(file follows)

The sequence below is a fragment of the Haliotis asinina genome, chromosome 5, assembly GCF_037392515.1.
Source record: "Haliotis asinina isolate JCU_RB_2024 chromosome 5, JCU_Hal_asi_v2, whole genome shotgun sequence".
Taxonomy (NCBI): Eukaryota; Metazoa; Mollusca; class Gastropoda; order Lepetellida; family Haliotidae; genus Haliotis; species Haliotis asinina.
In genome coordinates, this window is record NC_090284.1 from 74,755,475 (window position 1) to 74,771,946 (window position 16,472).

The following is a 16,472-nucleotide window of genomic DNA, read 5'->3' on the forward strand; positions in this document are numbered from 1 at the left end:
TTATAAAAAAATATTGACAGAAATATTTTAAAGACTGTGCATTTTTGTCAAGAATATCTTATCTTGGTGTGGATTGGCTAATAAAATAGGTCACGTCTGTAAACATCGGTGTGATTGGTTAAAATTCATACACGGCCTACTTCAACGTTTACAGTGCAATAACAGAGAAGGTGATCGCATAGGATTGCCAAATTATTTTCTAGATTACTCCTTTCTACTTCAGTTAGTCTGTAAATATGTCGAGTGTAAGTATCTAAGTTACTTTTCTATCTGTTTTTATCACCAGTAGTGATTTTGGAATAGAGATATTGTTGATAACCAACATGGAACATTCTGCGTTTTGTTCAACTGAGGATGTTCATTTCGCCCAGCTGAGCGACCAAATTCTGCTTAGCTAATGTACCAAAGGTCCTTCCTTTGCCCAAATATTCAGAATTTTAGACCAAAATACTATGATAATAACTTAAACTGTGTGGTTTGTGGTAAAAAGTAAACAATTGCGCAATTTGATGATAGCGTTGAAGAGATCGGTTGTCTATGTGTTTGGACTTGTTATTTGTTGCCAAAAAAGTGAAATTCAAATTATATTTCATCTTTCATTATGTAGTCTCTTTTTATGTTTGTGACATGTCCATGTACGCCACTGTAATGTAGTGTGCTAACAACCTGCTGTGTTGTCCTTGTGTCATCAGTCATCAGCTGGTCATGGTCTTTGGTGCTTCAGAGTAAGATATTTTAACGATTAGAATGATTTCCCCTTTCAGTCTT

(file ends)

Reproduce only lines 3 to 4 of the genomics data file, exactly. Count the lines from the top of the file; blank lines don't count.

Taxonomy (NCBI): Eukaryota; Metazoa; Mollusca; class Gastropoda; order Lepetellida; family Haliotidae; genus Haliotis; species Haliotis asinina.
In genome coordinates, this window is record NC_090284.1 from 74,755,475 (window position 1) to 74,771,946 (window position 16,472).